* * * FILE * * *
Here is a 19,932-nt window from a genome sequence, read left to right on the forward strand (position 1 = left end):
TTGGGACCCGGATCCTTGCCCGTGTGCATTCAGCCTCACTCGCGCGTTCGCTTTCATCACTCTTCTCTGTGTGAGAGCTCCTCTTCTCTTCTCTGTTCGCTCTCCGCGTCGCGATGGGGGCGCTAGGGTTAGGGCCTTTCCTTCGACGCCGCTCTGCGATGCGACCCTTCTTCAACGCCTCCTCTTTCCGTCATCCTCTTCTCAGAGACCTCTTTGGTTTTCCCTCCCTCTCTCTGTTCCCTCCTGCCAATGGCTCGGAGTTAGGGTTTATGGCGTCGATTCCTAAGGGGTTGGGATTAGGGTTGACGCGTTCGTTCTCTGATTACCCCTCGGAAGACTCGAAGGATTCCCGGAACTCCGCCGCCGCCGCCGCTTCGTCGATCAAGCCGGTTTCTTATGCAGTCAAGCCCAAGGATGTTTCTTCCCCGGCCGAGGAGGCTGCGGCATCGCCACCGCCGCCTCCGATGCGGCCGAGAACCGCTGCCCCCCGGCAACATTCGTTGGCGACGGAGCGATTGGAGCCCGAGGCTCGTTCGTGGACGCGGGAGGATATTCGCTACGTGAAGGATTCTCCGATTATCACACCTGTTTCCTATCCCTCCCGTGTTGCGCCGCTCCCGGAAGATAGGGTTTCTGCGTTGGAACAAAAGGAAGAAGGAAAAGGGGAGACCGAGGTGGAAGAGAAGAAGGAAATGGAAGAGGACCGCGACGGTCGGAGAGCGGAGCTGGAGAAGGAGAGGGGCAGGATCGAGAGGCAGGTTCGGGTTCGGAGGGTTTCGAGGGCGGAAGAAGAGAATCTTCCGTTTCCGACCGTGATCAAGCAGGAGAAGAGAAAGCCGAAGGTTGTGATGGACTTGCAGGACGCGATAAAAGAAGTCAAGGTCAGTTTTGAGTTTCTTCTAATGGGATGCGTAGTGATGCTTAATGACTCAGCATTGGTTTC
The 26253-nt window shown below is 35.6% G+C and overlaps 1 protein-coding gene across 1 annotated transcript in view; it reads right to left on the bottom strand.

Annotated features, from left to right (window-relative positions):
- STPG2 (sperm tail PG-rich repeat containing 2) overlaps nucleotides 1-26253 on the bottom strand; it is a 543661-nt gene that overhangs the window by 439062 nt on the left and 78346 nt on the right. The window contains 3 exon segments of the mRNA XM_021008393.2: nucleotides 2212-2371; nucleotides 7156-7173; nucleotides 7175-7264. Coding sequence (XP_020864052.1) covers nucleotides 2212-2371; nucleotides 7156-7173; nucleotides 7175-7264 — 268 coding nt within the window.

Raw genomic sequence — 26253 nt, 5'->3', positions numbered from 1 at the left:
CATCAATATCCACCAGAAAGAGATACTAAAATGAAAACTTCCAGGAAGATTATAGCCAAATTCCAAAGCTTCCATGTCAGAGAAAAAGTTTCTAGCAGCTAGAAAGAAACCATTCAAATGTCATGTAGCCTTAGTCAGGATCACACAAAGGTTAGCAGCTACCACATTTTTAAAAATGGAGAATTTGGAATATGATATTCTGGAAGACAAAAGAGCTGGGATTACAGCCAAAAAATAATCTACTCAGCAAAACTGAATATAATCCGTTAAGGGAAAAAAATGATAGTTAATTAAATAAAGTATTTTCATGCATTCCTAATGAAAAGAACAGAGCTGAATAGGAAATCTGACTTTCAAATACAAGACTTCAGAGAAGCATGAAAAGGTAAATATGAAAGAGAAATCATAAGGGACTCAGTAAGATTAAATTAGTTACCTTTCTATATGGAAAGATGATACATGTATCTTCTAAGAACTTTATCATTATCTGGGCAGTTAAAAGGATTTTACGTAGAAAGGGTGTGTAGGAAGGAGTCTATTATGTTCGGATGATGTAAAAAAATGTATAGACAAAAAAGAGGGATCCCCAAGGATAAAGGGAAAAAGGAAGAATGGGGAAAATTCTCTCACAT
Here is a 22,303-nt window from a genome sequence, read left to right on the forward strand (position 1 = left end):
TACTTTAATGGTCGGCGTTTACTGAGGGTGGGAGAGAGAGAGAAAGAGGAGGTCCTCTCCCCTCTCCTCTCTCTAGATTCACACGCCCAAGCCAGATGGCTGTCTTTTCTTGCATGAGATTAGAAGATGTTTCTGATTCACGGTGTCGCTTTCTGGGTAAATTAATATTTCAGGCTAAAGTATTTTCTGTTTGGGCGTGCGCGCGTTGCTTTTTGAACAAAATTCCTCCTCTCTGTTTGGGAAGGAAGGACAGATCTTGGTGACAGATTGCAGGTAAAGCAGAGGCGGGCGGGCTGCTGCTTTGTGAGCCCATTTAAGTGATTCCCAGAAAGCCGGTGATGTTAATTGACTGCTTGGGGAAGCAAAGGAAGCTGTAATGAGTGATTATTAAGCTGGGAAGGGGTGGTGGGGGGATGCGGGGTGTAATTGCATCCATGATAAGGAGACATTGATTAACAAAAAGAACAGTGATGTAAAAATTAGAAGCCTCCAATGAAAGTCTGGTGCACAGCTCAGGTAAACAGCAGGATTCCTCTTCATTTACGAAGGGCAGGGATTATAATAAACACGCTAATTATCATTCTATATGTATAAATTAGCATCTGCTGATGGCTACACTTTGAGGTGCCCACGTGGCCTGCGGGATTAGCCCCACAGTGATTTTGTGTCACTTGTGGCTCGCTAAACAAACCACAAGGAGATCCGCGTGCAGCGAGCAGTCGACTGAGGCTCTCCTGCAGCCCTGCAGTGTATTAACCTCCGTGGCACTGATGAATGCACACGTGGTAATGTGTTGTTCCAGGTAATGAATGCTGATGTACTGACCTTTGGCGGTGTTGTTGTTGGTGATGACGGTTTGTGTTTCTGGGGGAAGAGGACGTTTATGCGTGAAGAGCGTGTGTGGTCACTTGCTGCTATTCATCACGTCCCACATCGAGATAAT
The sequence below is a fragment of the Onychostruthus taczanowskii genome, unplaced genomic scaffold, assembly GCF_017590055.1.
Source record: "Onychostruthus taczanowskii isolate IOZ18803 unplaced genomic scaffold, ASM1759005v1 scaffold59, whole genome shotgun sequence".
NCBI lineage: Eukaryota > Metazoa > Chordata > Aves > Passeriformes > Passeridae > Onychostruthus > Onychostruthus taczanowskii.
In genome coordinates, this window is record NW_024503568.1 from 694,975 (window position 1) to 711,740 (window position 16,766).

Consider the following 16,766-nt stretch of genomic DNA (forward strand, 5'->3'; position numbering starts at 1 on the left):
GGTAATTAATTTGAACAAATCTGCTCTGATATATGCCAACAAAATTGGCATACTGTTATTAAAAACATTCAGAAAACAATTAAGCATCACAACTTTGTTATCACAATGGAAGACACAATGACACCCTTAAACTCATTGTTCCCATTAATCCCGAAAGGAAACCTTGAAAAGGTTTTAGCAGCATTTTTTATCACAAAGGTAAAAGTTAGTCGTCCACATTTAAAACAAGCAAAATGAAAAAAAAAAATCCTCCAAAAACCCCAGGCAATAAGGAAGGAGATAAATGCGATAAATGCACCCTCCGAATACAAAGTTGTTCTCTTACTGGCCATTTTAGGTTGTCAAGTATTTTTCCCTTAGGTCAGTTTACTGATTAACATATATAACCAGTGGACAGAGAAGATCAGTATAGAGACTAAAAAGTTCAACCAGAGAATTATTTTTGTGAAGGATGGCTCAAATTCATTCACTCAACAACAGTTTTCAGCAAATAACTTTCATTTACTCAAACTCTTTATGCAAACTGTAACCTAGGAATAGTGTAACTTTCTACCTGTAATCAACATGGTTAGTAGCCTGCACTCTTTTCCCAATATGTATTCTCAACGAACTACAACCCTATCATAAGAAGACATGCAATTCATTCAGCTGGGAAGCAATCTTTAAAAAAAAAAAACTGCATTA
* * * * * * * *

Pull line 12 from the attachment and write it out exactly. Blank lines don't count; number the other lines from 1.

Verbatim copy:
NCBI lineage: Eukaryota > Metazoa > Chordata > Aves > Passeriformes > Passeridae > Onychostruthus > Onychostruthus taczanowskii.